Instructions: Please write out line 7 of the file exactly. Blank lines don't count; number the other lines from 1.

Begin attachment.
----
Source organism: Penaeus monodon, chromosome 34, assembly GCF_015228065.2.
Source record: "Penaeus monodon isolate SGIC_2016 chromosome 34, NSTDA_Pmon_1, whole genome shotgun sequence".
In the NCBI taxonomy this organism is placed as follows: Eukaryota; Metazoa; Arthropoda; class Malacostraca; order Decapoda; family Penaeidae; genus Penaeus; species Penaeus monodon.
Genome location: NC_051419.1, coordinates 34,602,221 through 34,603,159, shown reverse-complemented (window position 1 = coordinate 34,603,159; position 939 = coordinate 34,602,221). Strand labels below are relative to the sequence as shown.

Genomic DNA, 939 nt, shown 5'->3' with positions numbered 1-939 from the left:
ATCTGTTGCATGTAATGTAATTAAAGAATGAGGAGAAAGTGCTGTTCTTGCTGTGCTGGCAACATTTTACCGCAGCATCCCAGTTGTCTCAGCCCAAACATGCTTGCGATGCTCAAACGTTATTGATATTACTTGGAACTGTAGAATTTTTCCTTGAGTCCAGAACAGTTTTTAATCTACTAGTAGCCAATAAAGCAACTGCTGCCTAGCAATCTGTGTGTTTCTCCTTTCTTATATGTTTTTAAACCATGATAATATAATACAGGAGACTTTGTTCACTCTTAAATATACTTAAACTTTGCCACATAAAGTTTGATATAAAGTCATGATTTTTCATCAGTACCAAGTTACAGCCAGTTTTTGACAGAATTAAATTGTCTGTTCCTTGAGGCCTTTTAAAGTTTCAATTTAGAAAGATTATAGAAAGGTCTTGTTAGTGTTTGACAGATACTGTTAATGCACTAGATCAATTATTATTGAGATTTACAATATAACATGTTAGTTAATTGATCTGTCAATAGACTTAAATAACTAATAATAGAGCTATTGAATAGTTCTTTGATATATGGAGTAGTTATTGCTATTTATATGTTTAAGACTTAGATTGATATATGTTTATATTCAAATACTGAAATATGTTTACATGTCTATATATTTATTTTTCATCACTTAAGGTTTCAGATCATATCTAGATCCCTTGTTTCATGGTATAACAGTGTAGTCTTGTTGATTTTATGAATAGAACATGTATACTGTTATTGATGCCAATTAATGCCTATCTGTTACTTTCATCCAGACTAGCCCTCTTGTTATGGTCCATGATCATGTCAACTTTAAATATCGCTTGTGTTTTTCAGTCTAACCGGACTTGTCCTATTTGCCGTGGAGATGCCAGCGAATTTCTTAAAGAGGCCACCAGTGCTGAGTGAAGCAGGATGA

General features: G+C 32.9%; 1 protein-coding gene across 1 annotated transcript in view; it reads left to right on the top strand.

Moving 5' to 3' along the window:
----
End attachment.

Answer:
General features: G+C 32.9%; 1 protein-coding gene across 1 annotated transcript in view; it reads left to right on the top strand.